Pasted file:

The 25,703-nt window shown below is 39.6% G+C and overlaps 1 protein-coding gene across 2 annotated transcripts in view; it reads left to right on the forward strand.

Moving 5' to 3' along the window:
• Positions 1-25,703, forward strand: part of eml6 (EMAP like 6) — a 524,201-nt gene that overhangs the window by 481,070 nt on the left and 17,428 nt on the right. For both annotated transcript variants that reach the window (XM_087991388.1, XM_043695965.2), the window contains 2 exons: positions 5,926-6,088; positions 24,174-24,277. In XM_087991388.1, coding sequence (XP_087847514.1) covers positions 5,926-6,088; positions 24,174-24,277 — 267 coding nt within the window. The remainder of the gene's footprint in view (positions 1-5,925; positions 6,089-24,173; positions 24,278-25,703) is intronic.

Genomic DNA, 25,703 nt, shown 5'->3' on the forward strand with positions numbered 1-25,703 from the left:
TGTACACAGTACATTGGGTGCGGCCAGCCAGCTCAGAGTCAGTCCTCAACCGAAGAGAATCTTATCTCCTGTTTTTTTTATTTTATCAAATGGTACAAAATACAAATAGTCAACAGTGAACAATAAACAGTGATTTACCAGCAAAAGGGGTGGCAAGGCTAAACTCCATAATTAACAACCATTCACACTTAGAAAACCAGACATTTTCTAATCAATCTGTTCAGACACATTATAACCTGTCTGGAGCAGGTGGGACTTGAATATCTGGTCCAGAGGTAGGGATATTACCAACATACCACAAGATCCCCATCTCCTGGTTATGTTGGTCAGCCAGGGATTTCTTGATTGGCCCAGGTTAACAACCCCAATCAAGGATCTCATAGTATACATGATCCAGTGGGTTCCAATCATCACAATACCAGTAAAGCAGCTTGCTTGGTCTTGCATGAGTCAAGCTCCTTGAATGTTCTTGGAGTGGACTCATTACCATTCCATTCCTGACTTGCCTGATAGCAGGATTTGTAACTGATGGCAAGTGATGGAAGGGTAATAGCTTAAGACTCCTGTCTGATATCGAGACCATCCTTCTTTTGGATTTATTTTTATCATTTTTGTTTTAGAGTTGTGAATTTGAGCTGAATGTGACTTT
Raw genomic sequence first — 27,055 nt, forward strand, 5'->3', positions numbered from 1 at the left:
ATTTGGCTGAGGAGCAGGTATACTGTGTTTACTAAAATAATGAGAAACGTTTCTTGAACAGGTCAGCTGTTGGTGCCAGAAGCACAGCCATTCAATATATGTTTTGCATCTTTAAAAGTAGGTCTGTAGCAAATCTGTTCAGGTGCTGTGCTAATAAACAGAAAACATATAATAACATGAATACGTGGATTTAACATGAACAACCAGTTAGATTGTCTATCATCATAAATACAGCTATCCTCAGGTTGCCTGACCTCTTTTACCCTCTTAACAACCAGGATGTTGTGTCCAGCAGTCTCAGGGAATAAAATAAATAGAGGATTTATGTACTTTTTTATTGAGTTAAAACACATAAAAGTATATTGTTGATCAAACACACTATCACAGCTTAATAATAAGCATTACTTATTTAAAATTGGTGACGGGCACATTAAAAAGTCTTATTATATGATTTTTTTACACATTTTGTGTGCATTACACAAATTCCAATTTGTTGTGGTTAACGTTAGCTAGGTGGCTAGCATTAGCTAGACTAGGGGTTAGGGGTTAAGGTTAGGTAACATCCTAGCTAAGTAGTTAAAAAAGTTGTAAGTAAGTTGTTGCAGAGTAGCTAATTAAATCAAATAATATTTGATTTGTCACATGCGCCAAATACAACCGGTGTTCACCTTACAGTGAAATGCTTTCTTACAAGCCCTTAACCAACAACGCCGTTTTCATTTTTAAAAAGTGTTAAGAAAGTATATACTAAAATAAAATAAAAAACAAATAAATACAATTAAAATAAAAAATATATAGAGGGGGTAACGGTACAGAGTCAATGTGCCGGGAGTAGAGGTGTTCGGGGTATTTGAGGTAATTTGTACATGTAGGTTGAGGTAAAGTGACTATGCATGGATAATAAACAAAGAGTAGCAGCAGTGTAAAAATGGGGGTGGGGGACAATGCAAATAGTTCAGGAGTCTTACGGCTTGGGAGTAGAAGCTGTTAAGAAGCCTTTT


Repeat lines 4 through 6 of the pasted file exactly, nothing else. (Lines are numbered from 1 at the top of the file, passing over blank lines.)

Genomic DNA, 25,703 nt, shown 5'->3' on the forward strand with positions numbered 1-25,703 from the left:
TGTACACAGTACATTGGGTGCGGCCAGCCAGCTCAGAGTCAGTCCTCAACCGAAGAGAATCTTATCTCCTGTTTTTTTTATTTTATCAAATGGTACAAAATACAAATAGTCAACAGTGAACAATAAACAGTGATTTACCAGCAAAAGGGGTGGCAAGGCTAAACTCCATAATTAACAACCATTCACACTTAGAAAACCAGACATTTTCTAATCAATCTGTTCAGACACATTATAACCTGTCTGGAGCAGGTGGGACTTGAATATCTGGTCCAGAGGTAGGGATATTACCAACATACCACAAGATCCCCATCTCCTGGTTATGTTGGTCAGCCAGGGATTTCTTGATTGGCCCAGGTTAACAACCCCAATCAAGGATCTCATAGTATACATGATCCAGTGGGTTCCAATCATCACAATACCAGTAAAGCAGCTTGCTTGGTCTTGCATGAGTCAAGCTCCTTGAATGTTCTTGGAGTGGACTCATTACCATTCCATTCCTGACTTGCCTGATAGCAGGATTTGTAACTGATGGCAAGTGATGGAAGGGTAATAGCTTAAGACTCCTGTCTGATATCGAGACCATCCTTCTTTTGGATTTATTTTTATCATTTTTGTTTTAGAGTTGTGAATTTGAGCTGAATGTGACTTT
Raw genomic sequence first — 27,055 nt, forward strand, 5'->3', positions numbered from 1 at the left: